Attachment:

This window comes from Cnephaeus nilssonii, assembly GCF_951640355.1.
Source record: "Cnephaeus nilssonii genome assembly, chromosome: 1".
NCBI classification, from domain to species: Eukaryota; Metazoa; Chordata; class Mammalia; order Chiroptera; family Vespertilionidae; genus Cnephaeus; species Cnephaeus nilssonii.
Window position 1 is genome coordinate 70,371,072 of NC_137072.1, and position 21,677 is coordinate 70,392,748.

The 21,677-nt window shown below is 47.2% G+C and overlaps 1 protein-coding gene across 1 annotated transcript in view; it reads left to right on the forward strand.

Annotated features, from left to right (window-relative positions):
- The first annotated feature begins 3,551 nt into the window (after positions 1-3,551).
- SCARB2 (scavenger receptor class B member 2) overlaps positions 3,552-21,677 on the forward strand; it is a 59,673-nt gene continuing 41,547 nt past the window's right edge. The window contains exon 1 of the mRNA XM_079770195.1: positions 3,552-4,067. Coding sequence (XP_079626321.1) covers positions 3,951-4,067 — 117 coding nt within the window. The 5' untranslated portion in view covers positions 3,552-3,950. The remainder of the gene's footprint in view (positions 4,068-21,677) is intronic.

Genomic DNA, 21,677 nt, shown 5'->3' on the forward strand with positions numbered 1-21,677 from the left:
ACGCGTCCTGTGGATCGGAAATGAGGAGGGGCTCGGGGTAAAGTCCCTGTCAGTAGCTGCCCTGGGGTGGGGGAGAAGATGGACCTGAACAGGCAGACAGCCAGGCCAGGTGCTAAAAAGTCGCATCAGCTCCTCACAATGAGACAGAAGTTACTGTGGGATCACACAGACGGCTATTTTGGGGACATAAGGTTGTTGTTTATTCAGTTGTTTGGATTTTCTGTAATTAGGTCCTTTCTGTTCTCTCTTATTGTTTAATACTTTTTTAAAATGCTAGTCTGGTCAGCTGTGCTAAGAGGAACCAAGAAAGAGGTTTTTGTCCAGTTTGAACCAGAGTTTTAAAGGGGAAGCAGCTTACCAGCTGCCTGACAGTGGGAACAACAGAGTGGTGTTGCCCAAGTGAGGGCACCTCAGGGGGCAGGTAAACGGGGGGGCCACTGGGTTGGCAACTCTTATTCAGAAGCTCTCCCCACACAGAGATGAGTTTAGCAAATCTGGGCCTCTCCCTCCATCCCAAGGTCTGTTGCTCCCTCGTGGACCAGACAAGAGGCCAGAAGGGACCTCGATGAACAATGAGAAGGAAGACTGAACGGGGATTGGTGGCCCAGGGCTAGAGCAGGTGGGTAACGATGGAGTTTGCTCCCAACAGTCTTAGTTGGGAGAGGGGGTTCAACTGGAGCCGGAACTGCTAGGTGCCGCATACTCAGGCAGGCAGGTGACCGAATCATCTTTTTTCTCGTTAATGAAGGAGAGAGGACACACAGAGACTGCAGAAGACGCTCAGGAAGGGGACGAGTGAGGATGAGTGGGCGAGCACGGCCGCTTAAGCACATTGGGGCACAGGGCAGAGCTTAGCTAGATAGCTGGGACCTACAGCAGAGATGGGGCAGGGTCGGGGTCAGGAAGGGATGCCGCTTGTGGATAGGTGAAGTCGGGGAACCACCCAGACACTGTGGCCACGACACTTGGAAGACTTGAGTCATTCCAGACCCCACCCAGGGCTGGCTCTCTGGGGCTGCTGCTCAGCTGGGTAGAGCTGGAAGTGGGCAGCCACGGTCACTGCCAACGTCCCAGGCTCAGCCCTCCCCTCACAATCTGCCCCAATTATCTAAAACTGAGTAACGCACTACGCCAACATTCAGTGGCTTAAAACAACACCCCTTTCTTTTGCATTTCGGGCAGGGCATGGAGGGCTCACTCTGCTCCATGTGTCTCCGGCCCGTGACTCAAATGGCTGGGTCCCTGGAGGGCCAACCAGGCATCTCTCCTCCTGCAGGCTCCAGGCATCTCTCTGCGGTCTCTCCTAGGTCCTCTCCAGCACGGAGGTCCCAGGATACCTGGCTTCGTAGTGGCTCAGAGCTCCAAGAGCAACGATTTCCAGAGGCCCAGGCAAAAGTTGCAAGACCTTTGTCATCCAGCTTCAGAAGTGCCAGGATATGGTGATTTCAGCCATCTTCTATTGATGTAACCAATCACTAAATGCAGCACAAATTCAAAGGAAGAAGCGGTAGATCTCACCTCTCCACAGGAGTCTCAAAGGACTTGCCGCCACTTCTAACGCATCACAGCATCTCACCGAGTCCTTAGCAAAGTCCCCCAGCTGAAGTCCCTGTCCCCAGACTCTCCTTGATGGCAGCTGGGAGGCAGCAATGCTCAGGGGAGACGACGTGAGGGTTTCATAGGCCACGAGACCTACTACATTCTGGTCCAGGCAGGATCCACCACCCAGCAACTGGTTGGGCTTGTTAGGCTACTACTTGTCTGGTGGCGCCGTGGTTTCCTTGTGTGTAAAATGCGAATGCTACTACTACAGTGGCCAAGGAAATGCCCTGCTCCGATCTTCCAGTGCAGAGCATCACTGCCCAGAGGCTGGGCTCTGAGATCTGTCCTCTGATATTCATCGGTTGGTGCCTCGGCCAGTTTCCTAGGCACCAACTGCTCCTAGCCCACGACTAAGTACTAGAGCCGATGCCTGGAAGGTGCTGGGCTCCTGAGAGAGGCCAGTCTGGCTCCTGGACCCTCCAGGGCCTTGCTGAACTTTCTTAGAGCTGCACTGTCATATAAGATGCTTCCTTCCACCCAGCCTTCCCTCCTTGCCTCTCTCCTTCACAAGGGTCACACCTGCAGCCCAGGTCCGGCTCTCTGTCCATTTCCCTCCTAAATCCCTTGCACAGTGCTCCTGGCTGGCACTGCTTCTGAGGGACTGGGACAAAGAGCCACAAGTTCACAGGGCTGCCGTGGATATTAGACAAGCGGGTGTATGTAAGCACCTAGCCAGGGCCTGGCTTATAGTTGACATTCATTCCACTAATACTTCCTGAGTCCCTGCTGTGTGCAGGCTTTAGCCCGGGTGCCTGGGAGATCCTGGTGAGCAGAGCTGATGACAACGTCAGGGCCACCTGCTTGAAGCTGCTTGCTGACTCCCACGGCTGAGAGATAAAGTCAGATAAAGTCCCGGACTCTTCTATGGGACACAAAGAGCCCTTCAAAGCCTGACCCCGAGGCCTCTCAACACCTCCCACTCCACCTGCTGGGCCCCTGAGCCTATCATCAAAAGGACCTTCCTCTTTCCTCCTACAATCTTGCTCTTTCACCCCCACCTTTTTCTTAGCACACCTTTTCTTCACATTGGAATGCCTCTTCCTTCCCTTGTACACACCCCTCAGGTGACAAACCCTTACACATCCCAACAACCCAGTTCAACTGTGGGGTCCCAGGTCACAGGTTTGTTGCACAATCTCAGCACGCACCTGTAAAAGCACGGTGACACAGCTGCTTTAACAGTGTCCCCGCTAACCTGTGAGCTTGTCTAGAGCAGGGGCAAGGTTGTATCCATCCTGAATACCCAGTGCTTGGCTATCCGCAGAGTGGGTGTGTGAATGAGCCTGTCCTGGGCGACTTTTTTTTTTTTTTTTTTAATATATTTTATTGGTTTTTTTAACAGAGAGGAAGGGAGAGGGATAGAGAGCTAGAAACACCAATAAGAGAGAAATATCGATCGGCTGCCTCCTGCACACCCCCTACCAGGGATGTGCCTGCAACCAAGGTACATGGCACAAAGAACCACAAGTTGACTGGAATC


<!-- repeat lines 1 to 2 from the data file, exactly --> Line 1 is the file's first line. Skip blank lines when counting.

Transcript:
This window comes from Cnephaeus nilssonii, assembly GCF_951640355.1.
Source record: "Cnephaeus nilssonii genome assembly, chromosome: 1".